Michigan woman's conviction overturned after adopted son recants molestation allegations
11/30/2016 3:53 pm PST
UPDATE May 26, 2018:
Calhoun County agreed to a $1.9 million settlement with Lorinda Swain, who spent seven years in prison before her sexual assault conviction was thrown out. After the state Supreme Court ordered a new trial in 2016 and prosecutors dropped the case, Swain sued the county, saying her rights were violated when certain information gathered by investigators wasn't shared with her defense team.
MORE: Lorinda Swain cleared after years in prison; agrees to $1.9M settlement - WXMI
November 30, 2016:
It's the ultimate betrayal. A mother charged with sexually molesting her adopted son. And it's exactly what Lorinda Swain was accused of and put on trial for. Crime Watch Daily has new details on the controversial case that ripped apart a family.
Lorinda Swain has lived a parent's worst nightmare.
"I'd rather be accused of killing my parents then to be accused of molesting your adopted son. It's just so sick," said Swain.
She was shocked when cops entered her Lansing, Michigan home and placed her under arrest for sexually abusing her adopted son.
"When they first told me that Ronnie accused me of this, I told them 'I don't believe my kid said that,' and they guy said, 'Well I witnessed him saying you did it,'" said Lorinda.
It was a scenario 13-year-old Ronnie and his younger brother Cody cooked up. The older boy told police Lorinda abused him on a daily basis, starting when Ronnie was 7 years old.
"The story they came up with, that I'd wake both children up, dress them both, and then I would supposedly send Cody out to wait for the bus by himself and then I would molest Ronnie," said Lorinda.
Hearing that her eldest son made such disgusting accusations shook Lorinda to the core. She adored her sons, whom she adopted when they were babies.
Life wasn't always easy. Lorinda served several months in prison on a drug charge. Despite her problems, she tried her best to provide a stable environment.
"They had food, love and toys," Lorinda said. "They were very spoiled and very loved and they knew it."
So why would Ronnie, a boy who was so loved by his mom, say he was abused by her?
Turns out the 13-year-old made the accusation while Lorinda was in jail and the boys were staying with their dad.
The story is layered with accusations. One day, Ronnie's stepmother confronted him, claiming a young female relative told her Ronnie had molested her. Ronnie, terrified of getting in trouble, made up the story about his mom.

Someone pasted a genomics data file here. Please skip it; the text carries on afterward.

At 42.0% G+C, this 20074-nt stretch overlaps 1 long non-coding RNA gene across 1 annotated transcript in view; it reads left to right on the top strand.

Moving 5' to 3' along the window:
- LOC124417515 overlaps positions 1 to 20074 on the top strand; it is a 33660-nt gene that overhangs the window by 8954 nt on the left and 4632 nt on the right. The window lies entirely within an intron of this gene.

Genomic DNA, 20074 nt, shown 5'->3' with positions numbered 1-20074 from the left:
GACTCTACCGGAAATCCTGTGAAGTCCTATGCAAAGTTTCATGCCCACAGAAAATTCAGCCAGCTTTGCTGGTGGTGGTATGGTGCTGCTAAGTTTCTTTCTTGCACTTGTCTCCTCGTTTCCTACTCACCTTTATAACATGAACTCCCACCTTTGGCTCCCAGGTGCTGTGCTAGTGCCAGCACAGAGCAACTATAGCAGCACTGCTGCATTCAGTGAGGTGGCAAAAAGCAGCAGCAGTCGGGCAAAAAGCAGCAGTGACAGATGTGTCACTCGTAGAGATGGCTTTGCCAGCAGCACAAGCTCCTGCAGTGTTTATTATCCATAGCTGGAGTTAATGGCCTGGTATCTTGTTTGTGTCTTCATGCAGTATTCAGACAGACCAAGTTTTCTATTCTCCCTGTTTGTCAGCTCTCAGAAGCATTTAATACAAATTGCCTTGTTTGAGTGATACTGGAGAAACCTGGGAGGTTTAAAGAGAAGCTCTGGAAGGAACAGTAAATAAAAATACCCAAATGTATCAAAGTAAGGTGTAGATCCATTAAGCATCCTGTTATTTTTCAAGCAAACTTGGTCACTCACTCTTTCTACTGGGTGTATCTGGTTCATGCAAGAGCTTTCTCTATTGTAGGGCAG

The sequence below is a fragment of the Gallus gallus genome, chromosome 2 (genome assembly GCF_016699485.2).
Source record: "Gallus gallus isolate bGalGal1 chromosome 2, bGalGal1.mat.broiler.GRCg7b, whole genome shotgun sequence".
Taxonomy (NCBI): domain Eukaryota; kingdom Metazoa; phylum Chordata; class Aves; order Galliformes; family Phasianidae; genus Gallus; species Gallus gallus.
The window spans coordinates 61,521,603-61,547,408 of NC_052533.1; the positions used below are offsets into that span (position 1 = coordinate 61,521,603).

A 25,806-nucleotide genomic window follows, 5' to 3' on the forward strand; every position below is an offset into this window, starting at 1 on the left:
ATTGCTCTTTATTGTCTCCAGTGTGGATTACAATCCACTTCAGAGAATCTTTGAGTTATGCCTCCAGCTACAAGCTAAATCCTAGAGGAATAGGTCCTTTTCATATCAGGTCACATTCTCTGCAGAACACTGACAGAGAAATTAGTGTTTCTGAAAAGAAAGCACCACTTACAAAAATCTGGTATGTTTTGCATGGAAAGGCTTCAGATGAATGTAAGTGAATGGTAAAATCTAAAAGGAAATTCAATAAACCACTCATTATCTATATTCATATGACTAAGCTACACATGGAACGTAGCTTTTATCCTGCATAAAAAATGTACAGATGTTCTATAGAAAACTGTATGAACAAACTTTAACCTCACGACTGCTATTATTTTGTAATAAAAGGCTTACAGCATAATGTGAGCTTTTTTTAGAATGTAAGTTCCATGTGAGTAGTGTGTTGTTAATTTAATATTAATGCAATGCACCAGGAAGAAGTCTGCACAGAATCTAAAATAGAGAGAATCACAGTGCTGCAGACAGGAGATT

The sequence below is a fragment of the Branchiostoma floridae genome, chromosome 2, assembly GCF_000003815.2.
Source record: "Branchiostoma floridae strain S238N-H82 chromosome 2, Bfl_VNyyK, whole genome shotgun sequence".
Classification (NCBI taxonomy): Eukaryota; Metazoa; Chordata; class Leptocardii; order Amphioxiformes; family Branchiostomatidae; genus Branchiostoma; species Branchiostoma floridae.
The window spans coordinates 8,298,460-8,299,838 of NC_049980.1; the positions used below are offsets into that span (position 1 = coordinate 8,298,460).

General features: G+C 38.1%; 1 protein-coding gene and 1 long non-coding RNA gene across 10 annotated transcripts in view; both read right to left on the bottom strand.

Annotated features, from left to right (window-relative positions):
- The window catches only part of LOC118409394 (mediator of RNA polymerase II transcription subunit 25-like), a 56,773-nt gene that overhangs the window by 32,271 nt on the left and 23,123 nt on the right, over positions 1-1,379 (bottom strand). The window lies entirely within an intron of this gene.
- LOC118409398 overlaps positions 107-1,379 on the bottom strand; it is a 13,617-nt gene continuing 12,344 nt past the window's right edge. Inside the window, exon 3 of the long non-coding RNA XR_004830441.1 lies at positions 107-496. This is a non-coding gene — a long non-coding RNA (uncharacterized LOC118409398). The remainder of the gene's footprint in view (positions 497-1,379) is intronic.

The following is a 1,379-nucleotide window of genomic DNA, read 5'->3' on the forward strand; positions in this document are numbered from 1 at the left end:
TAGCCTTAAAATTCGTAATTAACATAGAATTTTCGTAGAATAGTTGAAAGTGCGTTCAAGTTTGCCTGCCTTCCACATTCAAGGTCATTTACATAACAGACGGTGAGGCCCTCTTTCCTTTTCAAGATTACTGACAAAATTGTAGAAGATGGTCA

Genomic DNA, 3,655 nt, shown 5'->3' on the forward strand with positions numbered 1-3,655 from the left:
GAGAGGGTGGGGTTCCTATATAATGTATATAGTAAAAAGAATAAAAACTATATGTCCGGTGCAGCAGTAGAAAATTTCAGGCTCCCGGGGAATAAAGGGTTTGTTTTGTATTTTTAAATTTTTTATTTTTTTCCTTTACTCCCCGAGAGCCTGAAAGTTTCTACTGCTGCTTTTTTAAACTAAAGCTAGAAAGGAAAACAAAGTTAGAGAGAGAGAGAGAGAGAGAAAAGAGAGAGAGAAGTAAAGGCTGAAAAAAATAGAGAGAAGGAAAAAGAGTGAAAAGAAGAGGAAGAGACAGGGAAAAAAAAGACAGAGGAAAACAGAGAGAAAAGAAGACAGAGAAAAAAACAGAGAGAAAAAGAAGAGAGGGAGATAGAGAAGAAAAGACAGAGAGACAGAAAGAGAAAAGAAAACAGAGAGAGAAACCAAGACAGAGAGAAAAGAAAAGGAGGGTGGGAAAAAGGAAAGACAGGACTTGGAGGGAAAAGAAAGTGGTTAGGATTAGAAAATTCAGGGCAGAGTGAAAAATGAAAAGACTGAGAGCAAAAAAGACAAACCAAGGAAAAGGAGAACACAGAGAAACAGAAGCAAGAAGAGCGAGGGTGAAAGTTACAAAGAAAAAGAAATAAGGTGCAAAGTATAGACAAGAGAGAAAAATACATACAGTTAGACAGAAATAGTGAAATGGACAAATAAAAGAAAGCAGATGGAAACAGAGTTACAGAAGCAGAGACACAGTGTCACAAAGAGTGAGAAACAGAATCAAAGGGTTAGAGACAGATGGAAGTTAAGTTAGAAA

"If I hadn't used drugs, I wouldn't have ended up in these shoes, most likely because my son wouldn't have ended up at my ex-husband's house and he wouldn't have molested that little girl," said Lorinda.
Lorinda would only learn much later that the accusations against Ronnie were true.
But just a few days after returning home from prison, police entered her home and made the arrest, charging her with four counts of first-degree criminal sexual conduct based on Ronnie's story.
"I thought my nightmare was over and I got home and two days later I found out I had no idea what a nightmare was," said Lorinda.
Lorinda found herself back in prison facing trial. But just before appearing in a courtroom, Ronnie made a shocking admission while spending a night with Lorinda's parents.
"My dad had a tape and asked them and you know, he told the truth that 'mom didn't do anything,'" said Lorinda.
But the taped confession wouldn't save Lorinda. On the witness stand Ronnie burst into tears. The truth never came out.
"The reason he was crying is 'cause he feels so guilty saying such a terrible lie, but to the 12 strangers, they thought probably he was crying because he really had been molested," said Lorinda.
The jury convicted Lorinda on all charges. She was sentenced to 25 to 50 years in prison. Two years after the trial, their mom still sitting in prison, Ronnie recanted his story, even writing a letter admitting he lied, but was told his admission came too late.
Then, a much-needed ray of hope with the help of the Michigan Innocence Clinic at the University of Michigan Law School.
"Lorinda's case was certainly one of our more difficult cases," said Imran Sayed, assistant clinical professor of law in the Michigan Innocence Clinic.
The judge ruled Lorinda deserved a new trial. The case dragged on for years, ultimately heading to the state supreme court. Soon after that, prosecutors decided to drop all charges against Lorinda Swain.
It's been more than a decade since that horrible day. Incredibly, Lorinda says she forgives her boys, but admits there is a bitter residue that won't go away.
"I do love 'em and I do forgive 'em," said Lorinda.
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